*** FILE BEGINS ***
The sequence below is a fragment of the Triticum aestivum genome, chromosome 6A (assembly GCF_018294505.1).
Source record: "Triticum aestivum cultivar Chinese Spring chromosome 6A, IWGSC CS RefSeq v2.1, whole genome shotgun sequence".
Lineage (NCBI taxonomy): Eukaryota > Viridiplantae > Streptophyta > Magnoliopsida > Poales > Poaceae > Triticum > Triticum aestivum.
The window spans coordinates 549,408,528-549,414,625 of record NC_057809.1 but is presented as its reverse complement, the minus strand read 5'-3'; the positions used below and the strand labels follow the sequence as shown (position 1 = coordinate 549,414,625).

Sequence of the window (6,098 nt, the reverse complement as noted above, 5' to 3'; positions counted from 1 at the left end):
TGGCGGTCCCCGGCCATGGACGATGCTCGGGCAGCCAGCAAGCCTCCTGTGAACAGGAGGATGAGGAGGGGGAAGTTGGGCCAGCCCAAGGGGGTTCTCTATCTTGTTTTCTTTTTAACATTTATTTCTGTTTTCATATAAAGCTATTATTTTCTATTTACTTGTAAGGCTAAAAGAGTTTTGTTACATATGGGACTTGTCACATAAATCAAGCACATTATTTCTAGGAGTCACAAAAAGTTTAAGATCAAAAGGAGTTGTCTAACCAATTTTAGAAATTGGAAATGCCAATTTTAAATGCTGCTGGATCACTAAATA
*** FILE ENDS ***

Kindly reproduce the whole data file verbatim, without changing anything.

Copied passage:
The sequence below is a fragment of the Triticum aestivum genome, chromosome 6A (assembly GCF_018294505.1).
Source record: "Triticum aestivum cultivar Chinese Spring chromosome 6A, IWGSC CS RefSeq v2.1, whole genome shotgun sequence".
Lineage (NCBI taxonomy): Eukaryota > Viridiplantae > Streptophyta > Magnoliopsida > Poales > Poaceae > Triticum > Triticum aestivum.
The window spans coordinates 549,408,528-549,414,625 of record NC_057809.1 but is presented as its reverse complement, the minus strand read 5'-3'; the positions used below and the strand labels follow the sequence as shown (position 1 = coordinate 549,414,625).

Sequence of the window (6,098 nt, the reverse complement as noted above, 5' to 3'; positions counted from 1 at the left end):
TGGCGGTCCCCGGCCATGGACGATGCTCGGGCAGCCAGCAAGCCTCCTGTGAACAGGAGGATGAGGAGGGGGAAGTTGGGCCAGCCCAAGGGGGTTCTCTATCTTGTTTTCTTTTTAACATTTATTTCTGTTTTCATATAAAGCTATTATTTTCTATTTACTTGTAAGGCTAAAAGAGTTTTGTTACATATGGGACTTGTCACATAAATCAAGCACATTATTTCTAGGAGTCACAAAAAGTTTAAGATCAAAAGGAGTTGTCTAACCAATTTTAGAAATTGGAAATGCCAATTTTAAATGCTGCTGGATCACTAAATA